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China: Meditation practice called "Kuan Yin Famen" (Guanyin Famen, Guanyin Method, Quanyin Famen); treatment of practitioners, particularly in Shandong

Publisher Canada: Immigration and Refugee Board of Canada
Author Research Directorate, Immigration and Refugee Board, Canada
Publication Date 8 February 2001
Citation / Document Symbol CHN36385.E
Reference 5
Cite as Canada: Immigration and Refugee Board of Canada, China: Meditation practice called "Kuan Yin Famen" (Guanyin Famen, Guanyin Method, Quanyin Famen); treatment of practitioners, particularly in Shandong, 8 February 2001, CHN36385.E, available at: https://www.refworld.org/docid/3df4be1b34.html [accessed 22 January 2019]
DisclaimerThis is not a UNHCR publication. UNHCR is not responsible for, nor does it necessarily endorse, its content. Any views expressed are solely those of the author or publisher and do not necessarily reflect those of UNHCR, the United Nations or its Member States.

According to a report issued by the Information Centre for Human Rights and Democracy in Hong Kong:

The "Guan Yin Method" was founded in 1988 by "Supreme Master Ching Hai" who is now residing in Taiwan, and was introduced to China's mainland in 1992. It has about 500,000 followers in 20 provinces (municipalities) in the mainland. The "Guan Yin Method" helps people explore their own inner strength through ancient method of meditation. It stresses vegetarianism and five noes (no killing, no telling lies, no stealing, no lewdness and no drinking); and so its followers on the mainland are basically Buddhists. In July 1996, the public security authorities in Jiangyou City, Sichuan Province, discovered a list containing the names of several thousand "Guan Yin Method" followers in seven provinces. Many of the followers are party members and even high-ranking cadres. The high-level CCP [Chinese Communist Party] authorities were shocked by the close-knit organization and rapid development of the "Guan Yin Method" shown by the name list. Moreover, the Chinese Communists believe that "Supreme Master Ching Hai" has anti-communist thought and they had labelled the "Guan Yin Method" a "reactionary religious organization" at the end of 1996. Soon after the Falun Gong was banned in 1999, the "Guan Yin Method" was openly labelled an evil cult. "Supreme Master Ching Hai" comes from a rich Vietnamese family. She has worked as a volunteer for the International Red Cross since she was a child. Before the Hong Kong reversion, she donated 6m dollars to Vietnamese refugees and other people who needed help. She has been given such awards as "world spiritual leader award" and "world peace award" by international organizations (9 Sept. 2000).

A 9 September 2000 AFP report states that founder Ching Hai is "treated like a queen by her followers" and "travels the world preaching a mixture of Buddhist and Taoist beliefs, although neither religion recognises her movement." Information concerning the practice's beliefs system can be found on the Website of founder Ching Hai (n.d.). According to the Website:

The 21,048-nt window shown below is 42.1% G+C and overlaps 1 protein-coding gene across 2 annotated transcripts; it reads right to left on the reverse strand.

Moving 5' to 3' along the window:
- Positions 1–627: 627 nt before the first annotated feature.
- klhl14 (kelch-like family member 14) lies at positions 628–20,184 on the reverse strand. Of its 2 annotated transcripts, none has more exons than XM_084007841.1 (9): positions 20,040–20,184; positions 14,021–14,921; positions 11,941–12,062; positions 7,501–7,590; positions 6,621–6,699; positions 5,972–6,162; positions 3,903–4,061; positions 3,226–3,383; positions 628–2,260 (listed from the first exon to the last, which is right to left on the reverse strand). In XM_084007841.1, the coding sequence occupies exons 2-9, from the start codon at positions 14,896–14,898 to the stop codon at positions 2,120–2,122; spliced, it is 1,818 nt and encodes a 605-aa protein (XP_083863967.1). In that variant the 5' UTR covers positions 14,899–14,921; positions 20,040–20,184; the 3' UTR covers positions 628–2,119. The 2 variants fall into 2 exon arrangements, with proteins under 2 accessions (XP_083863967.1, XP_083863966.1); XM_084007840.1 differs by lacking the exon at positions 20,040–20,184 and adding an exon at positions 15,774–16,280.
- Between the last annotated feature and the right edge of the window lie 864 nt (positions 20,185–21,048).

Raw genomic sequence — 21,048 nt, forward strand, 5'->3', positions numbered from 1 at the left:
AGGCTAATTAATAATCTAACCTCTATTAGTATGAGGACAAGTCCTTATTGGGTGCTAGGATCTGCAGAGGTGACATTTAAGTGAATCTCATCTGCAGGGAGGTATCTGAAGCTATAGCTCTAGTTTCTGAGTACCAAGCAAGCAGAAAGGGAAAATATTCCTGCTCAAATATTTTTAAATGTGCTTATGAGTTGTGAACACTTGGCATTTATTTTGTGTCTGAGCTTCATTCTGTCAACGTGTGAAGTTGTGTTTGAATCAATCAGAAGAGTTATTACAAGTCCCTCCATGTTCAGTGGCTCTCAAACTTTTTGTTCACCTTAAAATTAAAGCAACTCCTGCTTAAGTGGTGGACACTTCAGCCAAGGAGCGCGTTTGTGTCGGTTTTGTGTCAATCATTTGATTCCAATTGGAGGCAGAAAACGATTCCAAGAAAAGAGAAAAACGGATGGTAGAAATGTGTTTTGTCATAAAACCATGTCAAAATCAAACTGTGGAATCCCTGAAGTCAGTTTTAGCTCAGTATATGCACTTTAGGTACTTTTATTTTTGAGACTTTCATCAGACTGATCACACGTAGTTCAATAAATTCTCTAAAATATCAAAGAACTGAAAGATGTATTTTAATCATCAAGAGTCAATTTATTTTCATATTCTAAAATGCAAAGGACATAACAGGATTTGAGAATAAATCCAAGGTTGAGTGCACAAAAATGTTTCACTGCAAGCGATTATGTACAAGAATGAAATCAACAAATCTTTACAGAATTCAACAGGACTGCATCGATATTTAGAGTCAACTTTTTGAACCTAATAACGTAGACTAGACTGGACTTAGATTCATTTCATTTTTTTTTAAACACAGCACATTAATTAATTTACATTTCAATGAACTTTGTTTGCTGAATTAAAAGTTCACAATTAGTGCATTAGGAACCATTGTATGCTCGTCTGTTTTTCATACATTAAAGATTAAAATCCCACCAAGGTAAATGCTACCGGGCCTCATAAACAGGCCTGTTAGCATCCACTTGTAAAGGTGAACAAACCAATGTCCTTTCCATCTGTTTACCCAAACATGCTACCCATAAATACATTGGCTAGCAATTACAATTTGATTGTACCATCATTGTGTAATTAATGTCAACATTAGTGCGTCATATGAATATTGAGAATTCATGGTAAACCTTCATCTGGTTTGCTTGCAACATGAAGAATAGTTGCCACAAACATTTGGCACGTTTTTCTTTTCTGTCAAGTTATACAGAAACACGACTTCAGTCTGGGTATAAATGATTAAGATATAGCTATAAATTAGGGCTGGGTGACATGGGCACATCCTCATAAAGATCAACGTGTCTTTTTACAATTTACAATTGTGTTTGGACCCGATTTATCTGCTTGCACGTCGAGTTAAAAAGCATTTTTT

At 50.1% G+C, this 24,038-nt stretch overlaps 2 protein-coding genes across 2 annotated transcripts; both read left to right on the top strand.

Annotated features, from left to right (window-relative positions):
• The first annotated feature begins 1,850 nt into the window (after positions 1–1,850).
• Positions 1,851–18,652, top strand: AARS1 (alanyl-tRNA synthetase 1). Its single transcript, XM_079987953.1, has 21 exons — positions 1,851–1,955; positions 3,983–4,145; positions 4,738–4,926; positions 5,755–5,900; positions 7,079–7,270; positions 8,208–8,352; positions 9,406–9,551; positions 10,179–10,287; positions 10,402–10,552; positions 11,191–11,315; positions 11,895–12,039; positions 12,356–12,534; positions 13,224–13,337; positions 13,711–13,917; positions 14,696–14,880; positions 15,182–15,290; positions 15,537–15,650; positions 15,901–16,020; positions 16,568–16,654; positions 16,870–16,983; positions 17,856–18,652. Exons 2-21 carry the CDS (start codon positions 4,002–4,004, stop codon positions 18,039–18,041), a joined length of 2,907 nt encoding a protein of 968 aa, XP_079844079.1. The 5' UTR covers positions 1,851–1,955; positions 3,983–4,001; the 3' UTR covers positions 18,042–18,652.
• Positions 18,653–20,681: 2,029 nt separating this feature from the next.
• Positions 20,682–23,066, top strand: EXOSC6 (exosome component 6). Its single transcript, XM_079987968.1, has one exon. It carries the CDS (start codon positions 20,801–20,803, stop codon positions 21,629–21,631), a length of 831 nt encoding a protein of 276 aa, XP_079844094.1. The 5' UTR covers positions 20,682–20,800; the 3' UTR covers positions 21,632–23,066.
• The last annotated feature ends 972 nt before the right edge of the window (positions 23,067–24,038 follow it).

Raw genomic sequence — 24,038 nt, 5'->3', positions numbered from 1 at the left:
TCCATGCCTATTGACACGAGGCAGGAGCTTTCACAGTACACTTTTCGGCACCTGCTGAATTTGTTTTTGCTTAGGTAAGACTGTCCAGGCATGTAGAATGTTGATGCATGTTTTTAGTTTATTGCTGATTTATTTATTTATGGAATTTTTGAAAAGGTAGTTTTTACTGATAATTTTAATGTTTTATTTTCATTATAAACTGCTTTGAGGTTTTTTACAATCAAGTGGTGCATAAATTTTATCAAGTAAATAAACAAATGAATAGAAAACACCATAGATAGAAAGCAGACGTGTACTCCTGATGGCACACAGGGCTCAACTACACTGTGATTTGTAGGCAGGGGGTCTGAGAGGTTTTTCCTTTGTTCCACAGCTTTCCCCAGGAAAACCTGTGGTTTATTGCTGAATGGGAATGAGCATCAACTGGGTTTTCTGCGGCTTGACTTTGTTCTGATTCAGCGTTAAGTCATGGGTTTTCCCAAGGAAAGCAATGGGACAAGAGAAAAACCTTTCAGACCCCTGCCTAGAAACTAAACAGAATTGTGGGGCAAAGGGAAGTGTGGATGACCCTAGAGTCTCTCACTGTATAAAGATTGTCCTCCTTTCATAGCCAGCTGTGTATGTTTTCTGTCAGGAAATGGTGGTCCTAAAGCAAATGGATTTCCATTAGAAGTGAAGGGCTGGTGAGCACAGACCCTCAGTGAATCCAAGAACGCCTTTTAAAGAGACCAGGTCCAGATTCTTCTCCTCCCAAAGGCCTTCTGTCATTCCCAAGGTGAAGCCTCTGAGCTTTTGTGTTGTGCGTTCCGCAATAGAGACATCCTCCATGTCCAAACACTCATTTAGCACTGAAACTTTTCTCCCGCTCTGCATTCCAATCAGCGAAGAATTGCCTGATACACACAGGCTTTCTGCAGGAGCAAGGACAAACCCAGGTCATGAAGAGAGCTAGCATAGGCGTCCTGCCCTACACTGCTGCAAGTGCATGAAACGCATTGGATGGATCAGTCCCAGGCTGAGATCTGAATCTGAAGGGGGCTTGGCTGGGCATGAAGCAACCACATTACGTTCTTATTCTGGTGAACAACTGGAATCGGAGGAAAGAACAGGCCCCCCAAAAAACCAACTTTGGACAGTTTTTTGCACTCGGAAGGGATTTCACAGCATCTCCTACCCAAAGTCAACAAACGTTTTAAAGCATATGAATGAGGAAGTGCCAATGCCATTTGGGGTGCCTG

Our path isn't a religion. I do not convert anyone to Catholicism or Buddhism or any other 'ism', I simply offer you a way to know yourself, to find out where you come from, to remember your mission here on earth, to discover the secret of the universe, to understand why there is so much misery and what awaits us after death. And every day you will see everything just like you see me now. I do not ask you to believe me, but to experience it every day for yourself (n.d.).

According to the Website the Five Precepts are:

1) Refrain from taking the life of sentient being (including by being a vegetarian)

2) Refrain from speaking what is not true

3) Refrain from taking what is not yours

4) Refrain from sexual misconduct

5) Refrain from the use of intoxicants (n.d.).

No information on the treatment of Guanyin Famen practitioners in Shandong could be found among the sources consulted by the Research Directorate. On May 2000 the Information Centre for Human Rights and Democracy, according to AFP, had indicated that a crackdown on Guan Yin Method practitioners was imminent because the group had been designated an "evil cult" by authorities (4 May 2000). According to the same centre, two "Guan Yin Method" followers in Zhejiang province were sentenced to three years in prison under the same anti-cult laws applied to Falun Dafa (Falun Gong, Falungong) practitioners (9 Sept. 2000).

This Response was prepared after researching publicly accessible information currently available to the Research Directorate within time constraints. This Response is not, and does not purport to be, conclusive as to the merit of any particular claim to refugee status or asylum. Please find below the list of additional sources consulted in researching this Information Request.

References

Agence France Presse (AFP). 9 September 2000. "China Sentences Two Followers of Taiwanese Sect to Three Years Imprisonment." (FBIS-CHI-2000-0909 9 Sept. 2000/WNC)

_____. 4 May 2000. "PRC Security Targets Taiwan-Based Buddhist Group." (FBIS-CHI-2000-0504 4 May 2000/WNC)

Chinghai.com. n.d. "Precepts." [Accessed 6 Feb. 2001]

_____. n.d. " Quanyin." [Accessed 8 Feb. 2001]

Information Centre for Human Rights and Democracy, Hong Kong. 9 September 2000. "Human Rights Sources Say China Begins Suppression of Buddhist Sect." (BBC Summary 12 Sept. 2000/NEXIS)

Additional Sources Consulted

Internet sites, including:

Adherents.com

CESNUR

Human Rights in China

Copyright notice: This document is published with the permission of the copyright holder and producer Immigration and Refugee Board of Canada (IRB). The original version of this document may be found on the offical website of the IRB at http://www.irb-cisr.gc.ca/en/. Documents earlier than 2003 may be found only on Refworld.

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